The U.S. military needs massive restructuring. Its current structure originated with the reforms instituted in 1903 after the Spanish-American War. A major overhaul on the eve of World War II made it possible to fight the Axis powers. The National Security Act of 1947 institutionalized the Industrial Age force extant today. Now, the armed forces of the United States would be hard-pressed to counter a North Korean invasion of South Korea without using nuclear weapons.
In fact, war on the Korean peninsula is one of our immediate threats. Iran, soon to be a nuclear-armed state, is bent on establishing hegemony in the world’s energy epicenter. Despite a predictably forthcoming declaration of “victory” in the ill-conceived War on Terror, al Qaeda and associated groups will continue to attack U.S. interests abroad while putting the nation on the defensive at home.
An anti-American alliance between Iran, Syria, North Korea, Venezuela, and possibly Cuba is not beyond the realm of possibility. If Mexico continues to descend into anarchy, that alliance could extend to our immediate and un-defended southern border; imagine the cost of trying to fortify it sufficiently to keep it secure.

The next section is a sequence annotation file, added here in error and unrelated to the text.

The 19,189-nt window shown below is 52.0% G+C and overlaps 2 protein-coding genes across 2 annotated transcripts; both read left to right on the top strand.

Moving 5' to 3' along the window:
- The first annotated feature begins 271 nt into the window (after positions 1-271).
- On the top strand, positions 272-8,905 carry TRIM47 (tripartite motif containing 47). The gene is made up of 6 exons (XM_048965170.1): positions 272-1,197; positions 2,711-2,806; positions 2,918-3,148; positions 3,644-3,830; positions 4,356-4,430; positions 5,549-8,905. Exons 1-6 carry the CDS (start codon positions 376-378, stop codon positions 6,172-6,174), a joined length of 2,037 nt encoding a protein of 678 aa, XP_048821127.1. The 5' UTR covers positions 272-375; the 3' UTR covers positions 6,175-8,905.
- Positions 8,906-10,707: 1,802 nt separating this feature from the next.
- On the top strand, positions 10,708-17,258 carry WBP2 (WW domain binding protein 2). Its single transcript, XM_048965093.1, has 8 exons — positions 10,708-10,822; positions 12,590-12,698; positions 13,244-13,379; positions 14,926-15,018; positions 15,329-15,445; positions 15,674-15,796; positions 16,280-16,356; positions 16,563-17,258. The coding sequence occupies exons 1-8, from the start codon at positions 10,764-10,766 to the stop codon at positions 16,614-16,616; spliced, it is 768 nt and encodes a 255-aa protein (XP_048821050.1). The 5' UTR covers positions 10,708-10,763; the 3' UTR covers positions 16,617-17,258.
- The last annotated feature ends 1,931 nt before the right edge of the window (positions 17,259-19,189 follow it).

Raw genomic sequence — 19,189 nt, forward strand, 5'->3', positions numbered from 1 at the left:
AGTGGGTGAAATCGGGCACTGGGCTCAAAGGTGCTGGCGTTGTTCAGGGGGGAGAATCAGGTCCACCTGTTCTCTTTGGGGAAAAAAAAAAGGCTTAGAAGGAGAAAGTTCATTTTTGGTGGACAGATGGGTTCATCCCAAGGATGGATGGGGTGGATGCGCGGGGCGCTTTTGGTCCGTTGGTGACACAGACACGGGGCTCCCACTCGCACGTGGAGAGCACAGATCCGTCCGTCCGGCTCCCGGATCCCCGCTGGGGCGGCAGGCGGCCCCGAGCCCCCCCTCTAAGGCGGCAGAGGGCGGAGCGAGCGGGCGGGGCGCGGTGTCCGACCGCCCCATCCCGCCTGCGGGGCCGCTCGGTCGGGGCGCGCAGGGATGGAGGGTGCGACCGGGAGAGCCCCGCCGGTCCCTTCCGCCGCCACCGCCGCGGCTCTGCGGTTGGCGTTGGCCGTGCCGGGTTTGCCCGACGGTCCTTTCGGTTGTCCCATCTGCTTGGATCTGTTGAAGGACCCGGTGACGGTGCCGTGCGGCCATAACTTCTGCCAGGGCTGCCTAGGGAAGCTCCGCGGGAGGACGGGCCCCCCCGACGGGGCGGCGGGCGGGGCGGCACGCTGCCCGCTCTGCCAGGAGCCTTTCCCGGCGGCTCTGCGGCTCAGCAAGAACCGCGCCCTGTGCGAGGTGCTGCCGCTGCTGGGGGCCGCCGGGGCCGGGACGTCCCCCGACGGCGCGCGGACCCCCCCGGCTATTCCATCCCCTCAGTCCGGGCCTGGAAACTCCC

Slicing the salami thicker will result in fewer divisions, cutting new weapons acquisition, and trimming at the edges by reducing costs associated with professional military education. This is like starting a weight reduction with a frontal lobotomy and removing a few fingers. What is needed is drastic restructuring of the armed forces, massive reduction in the associated bureaucracy, and major changes in the way officers are educated.
Meanwhile, China is building a first-class fighting force, one capable of global power projection. While Russia’s ability to project power remains questionable, its modernization programs focus on high-tech weaponry and on revitalizing nuclear forces.
Critics argue that the United States now spends more on its military than the next 10 nations combined. True. A lot of that goes to sustaining force structures that are redundant, unnecessary, and ill-suited for Information Age warfare. Much of it goes to personnel costs (including retirement), maintaining bases and posts that are no longer needed, and unnecessary civilian personnel. There is much that can be cut, but also much more that needs to be restructured if the United States is to survive the challenges beyond 2015.
Earl Tilford is a retired Air Force officer and college professor who lives in Tuscaloosa, Alabama. He is the author of several books on the air war in Vietnam. His latest book, Turning the Tide: The University of Alabama in the 1960s has been accepted for publication by the University of Alabama Press.
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